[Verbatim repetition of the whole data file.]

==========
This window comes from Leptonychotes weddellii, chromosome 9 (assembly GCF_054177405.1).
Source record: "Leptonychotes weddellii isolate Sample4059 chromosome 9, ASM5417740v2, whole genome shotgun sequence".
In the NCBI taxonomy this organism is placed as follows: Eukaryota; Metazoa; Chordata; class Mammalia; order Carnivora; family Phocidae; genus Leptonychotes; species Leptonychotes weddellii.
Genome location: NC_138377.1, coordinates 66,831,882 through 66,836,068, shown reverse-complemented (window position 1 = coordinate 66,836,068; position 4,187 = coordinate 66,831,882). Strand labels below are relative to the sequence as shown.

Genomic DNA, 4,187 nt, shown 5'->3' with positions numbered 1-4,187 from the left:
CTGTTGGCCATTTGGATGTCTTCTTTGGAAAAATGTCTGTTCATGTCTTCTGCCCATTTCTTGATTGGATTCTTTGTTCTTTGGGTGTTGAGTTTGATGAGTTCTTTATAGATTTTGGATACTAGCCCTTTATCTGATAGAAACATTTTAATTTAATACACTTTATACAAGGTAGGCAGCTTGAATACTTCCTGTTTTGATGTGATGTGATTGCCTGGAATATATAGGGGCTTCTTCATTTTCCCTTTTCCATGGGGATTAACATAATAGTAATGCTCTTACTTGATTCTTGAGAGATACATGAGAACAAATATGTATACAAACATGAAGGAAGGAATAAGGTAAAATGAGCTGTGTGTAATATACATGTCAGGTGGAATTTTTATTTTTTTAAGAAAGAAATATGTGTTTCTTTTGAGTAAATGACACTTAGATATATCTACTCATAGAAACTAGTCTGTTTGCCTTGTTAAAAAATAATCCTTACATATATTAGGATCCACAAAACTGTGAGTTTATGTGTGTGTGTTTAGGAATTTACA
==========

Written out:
This window comes from Leptonychotes weddellii, chromosome 9 (assembly GCF_054177405.1).
Source record: "Leptonychotes weddellii isolate Sample4059 chromosome 9, ASM5417740v2, whole genome shotgun sequence".
In the NCBI taxonomy this organism is placed as follows: Eukaryota; Metazoa; Chordata; class Mammalia; order Carnivora; family Phocidae; genus Leptonychotes; species Leptonychotes weddellii.
Genome location: NC_138377.1, coordinates 66,831,882 through 66,836,068, shown reverse-complemented (window position 1 = coordinate 66,836,068; position 4,187 = coordinate 66,831,882). Strand labels below are relative to the sequence as shown.

Genomic DNA, 4,187 nt, shown 5'->3' with positions numbered 1-4,187 from the left:
CTGTTGGCCATTTGGATGTCTTCTTTGGAAAAATGTCTGTTCATGTCTTCTGCCCATTTCTTGATTGGATTCTTTGTTCTTTGGGTGTTGAGTTTGATGAGTTCTTTATAGATTTTGGATACTAGCCCTTTATCTGATAGAAACATTTTAATTTAATACACTTTATACAAGGTAGGCAGCTTGAATACTTCCTGTTTTGATGTGATGTGATTGCCTGGAATATATAGGGGCTTCTTCATTTTCCCTTTTCCATGGGGATTAACATAATAGTAATGCTCTTACTTGATTCTTGAGAGATACATGAGAACAAATATGTATACAAACATGAAGGAAGGAATAAGGTAAAATGAGCTGTGTGTAATATACATGTCAGGTGGAATTTTTATTTTTTTAAGAAAGAAATATGTGTTTCTTTTGAGTAAATGACACTTAGATATATCTACTCATAGAAACTAGTCTGTTTGCCTTGTTAAAAAATAATCCTTACATATATTAGGATCCACAAAACTGTGAGTTTATGTGTGTGTGTTTAGGAATTTACA